After that, the rescue vehicles started pouring in. Ambulances fire trucks, police cars--they were parking completely haphazardly all through the streets. At that point, we knew we weren't finding the car. Not a chance. So we headed in the other direction
My phone rang and it was my sister--she lives in Quincy, just South of Boston. She was super panicked and kind of screamed, "WHERE ARE YOU?!" I told her we were in Copley Square and she told us to run. Just run. Bombs were going off in Copley Square. So we should run.
I looked at Brianne--who hates to run, Seth--who'd just run 26 miles, James--my pretty whiny 8 year old, and Abe in the jogging stroller. I said, "Guys, we need to run." So we did.
We ran until we hit Symphony Hall and no one even thought about complaining.
Once we got to Symphony Hall, the chaos was dwindling, so we walked for a while. While we were walking (we didn't know to where--just that we were walking away), a lost runner, still in her foil cape thing, came up to us looking for Coolidge Corner. We had no idea. We just couldn't help.
The rest of the group sat down on a bench, while I ran around, scouting the best route to get out of the city. Seth and James were talking, and according to Brianne, it went like this:
Seth: Well this'll be a good story to tell your friends.
James: If I live that long.
It felt like there were helicopters everywhere, flying really really low. We walked past the Museum of Fine Art, past a park with people playing basketball, and past a church with the letter X in it's name.
Finally we got to an intersection that I thought my sister might recognize. We saw a sign for Simmons College, a Sign for Emmanuel College and a street sign that said Fenway. We sat down, stayed put, and waited until Katy could get to us and bring us back to her house.
I never imagined I could be so happy to squeeze 6 people and a BOB stroller into a tiny PT Cruiser.
We took the back roads to Katy's house, where we were fortunate enough to see a hooker with historically huge hair. Then we stopped at Panera around 5:30. Brianne couldn't eat, James hadn't eaten since 6:50 in the morning, and Seth hadn't eaten since he finished his race at 12:45. I ordered the spinach power salad, which, I should note, has fare more fried onions than you'd ever expect.
When we got to Katy's we made a plan. Brianne and I were gonna rent a car to get home (we REALLY wanted to go home), and Seth was gonna head back into the city to try to get the car from the garage in Copley Square.
Katy dropped him off on the outskirts and he made it back into the city, but that car was going nowhere. He had to sneak into the hotel through the service entrance, where they were communicating with guests by slipping paper notes under their doors--super old school. The bar was closed and so were all the restaurants. There was a buffet set up with a 3 hour wait, so Seth didn't eat because seriouslywhoneedsfoodafteramarathon?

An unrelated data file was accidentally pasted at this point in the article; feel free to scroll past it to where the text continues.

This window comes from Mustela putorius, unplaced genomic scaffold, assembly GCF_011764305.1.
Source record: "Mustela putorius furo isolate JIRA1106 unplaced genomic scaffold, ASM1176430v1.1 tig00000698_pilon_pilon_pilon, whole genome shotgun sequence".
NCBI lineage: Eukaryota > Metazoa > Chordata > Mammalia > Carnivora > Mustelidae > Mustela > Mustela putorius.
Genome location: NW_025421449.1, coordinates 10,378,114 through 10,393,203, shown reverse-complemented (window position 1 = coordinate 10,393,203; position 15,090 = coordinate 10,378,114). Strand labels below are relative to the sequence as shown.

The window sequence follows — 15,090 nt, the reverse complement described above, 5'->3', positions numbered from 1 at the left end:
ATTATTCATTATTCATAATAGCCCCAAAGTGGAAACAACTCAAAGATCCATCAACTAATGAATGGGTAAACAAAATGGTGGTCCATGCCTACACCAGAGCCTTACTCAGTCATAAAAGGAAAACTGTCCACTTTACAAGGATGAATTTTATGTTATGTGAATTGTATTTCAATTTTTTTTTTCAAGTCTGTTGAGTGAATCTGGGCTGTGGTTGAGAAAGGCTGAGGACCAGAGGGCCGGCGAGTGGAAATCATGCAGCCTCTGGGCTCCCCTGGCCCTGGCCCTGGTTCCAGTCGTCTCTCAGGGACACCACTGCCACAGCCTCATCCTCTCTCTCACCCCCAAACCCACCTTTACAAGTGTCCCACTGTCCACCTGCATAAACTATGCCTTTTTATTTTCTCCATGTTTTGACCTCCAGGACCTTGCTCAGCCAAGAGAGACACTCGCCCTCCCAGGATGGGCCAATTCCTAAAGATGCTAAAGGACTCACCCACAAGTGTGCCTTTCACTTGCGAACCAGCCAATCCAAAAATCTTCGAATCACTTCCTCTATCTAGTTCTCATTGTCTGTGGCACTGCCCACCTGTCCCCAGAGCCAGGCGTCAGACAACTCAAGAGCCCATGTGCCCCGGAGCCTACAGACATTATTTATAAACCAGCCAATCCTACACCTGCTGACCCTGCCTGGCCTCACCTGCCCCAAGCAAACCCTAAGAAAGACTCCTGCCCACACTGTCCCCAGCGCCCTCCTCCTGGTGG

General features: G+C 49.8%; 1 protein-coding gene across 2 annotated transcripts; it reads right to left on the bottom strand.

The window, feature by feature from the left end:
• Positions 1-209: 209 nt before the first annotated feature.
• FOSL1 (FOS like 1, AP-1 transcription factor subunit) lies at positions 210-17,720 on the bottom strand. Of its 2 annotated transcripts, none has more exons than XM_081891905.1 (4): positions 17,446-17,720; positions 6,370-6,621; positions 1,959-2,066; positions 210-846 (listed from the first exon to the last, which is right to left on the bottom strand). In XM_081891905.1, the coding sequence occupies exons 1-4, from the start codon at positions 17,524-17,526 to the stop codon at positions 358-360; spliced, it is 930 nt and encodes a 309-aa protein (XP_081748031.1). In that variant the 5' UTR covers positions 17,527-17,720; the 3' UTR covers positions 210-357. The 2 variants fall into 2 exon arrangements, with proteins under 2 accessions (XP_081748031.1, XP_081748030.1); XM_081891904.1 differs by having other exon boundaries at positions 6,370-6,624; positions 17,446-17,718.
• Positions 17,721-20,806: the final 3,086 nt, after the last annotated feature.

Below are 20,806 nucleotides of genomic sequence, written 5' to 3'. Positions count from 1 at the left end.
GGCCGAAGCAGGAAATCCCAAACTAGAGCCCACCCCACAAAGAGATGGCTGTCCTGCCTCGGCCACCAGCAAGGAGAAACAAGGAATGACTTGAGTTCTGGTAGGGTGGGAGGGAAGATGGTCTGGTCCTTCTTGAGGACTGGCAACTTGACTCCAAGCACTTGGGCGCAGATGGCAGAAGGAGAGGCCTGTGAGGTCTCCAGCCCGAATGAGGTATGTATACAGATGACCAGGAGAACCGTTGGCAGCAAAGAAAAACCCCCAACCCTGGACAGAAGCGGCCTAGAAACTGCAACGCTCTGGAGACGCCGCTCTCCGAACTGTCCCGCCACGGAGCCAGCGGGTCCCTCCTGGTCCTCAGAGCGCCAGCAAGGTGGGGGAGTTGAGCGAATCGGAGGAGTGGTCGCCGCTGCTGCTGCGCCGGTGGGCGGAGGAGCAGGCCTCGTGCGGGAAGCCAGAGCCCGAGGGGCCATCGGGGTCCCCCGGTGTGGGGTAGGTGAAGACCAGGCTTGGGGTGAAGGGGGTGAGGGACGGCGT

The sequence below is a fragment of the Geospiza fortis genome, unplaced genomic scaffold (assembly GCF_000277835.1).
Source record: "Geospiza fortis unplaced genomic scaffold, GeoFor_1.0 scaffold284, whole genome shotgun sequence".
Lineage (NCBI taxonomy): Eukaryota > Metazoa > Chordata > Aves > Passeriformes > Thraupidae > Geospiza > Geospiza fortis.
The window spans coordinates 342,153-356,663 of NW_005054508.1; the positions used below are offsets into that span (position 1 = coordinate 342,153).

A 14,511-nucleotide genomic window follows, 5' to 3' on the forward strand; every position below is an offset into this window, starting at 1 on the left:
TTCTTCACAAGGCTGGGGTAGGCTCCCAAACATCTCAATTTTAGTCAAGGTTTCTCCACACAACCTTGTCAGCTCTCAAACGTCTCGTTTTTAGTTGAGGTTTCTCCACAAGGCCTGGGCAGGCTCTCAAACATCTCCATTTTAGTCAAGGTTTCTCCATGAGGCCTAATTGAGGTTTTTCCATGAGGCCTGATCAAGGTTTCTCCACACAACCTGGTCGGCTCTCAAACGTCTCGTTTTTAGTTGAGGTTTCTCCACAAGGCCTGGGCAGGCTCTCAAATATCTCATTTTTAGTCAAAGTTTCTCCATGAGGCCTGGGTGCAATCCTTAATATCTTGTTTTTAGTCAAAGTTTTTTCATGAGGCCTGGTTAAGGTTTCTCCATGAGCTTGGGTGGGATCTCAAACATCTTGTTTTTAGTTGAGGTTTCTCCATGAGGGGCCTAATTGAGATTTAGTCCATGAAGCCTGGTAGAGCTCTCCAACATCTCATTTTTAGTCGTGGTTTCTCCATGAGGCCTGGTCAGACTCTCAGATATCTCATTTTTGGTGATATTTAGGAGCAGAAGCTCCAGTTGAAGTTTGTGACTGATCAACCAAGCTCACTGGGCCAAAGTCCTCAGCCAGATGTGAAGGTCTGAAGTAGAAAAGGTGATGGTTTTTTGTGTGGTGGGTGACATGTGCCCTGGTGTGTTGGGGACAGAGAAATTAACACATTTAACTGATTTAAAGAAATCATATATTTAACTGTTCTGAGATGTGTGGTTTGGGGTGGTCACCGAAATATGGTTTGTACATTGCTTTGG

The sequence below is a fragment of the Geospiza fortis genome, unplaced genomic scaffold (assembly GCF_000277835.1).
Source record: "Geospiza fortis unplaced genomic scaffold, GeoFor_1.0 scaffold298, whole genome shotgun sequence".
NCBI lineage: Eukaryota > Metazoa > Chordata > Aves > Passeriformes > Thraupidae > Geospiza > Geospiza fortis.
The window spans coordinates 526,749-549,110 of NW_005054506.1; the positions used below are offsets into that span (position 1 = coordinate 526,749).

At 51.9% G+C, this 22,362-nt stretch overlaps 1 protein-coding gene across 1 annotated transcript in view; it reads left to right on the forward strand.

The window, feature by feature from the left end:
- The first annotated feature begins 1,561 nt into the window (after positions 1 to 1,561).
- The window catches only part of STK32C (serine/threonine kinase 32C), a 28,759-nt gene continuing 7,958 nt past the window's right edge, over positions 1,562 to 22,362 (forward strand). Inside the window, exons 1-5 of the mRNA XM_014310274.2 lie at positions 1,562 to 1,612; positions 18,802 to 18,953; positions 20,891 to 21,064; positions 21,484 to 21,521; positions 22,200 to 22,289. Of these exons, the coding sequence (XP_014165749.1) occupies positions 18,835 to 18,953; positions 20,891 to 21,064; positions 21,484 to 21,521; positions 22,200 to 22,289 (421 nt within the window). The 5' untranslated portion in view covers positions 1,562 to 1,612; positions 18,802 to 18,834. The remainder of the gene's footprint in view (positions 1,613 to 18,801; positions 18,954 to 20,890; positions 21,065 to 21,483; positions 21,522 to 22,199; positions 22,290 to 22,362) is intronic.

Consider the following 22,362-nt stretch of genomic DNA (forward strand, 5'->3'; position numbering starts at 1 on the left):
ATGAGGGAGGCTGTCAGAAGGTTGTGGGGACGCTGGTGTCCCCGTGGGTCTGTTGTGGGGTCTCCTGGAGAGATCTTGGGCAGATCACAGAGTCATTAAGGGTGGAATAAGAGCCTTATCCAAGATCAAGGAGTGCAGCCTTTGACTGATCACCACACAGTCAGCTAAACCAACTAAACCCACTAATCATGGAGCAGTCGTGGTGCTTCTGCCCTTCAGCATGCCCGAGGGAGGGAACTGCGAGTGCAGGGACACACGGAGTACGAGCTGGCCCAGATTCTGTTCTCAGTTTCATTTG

Brianne and I found out that car rental places close at 6, so we weren't going anywhere either.
James and I slept together in my nephew's room, and when my head hit the pillow in his tiny Ikea bed, I finally started to cry. A lot.
James asked me why this all happened, and I told him that I wasn't sure. Sometimes we don't know why people do the things they do. He thought it was probably someone who realllly wanted to qualify for the marathon, but just couldn't make the cut. Maybe all of his friends were making fun of him because he's so slow, and he wanted to ruin it for everyone else who was fast enough to get in.
That's one theory, I guess.
Seth was able to spring the car around 7 in the morning. He picked us all up, and drove straight home without a whole lot of stopping. We did stop at a Dunkin' Donuts in Kittery, and I just wanted to stand up and demand, "Does anyone in here know what just happened to us?" But I didn't.
We got home around 1, and I slept most of the day. Found subs for my night classes, and literally hid under the covers. Jared built a wall in our basement and boiled down some sap to make maple syrup--a good Maine boy.
I went to work today, and during a break, Brianne came by. We sat on a bench by the river for an hour, and talked about bombs, and facebook, and mass shootings, and stupid running. We also talked about cream cheese and bagels. Life goes on, I guess. For us at least.
People are great. My friend with 7 kids took the time to bake me a chocolate lava cake, and so many people stopped by work just to hug me, and kiss my cheeks, and see me with their own eyes.
Thankfully, I'll be fine. James'll be fine. Seth and Brianne and Abe will be fine. But for now, my legs still have that weird tingly feeling that won't go away.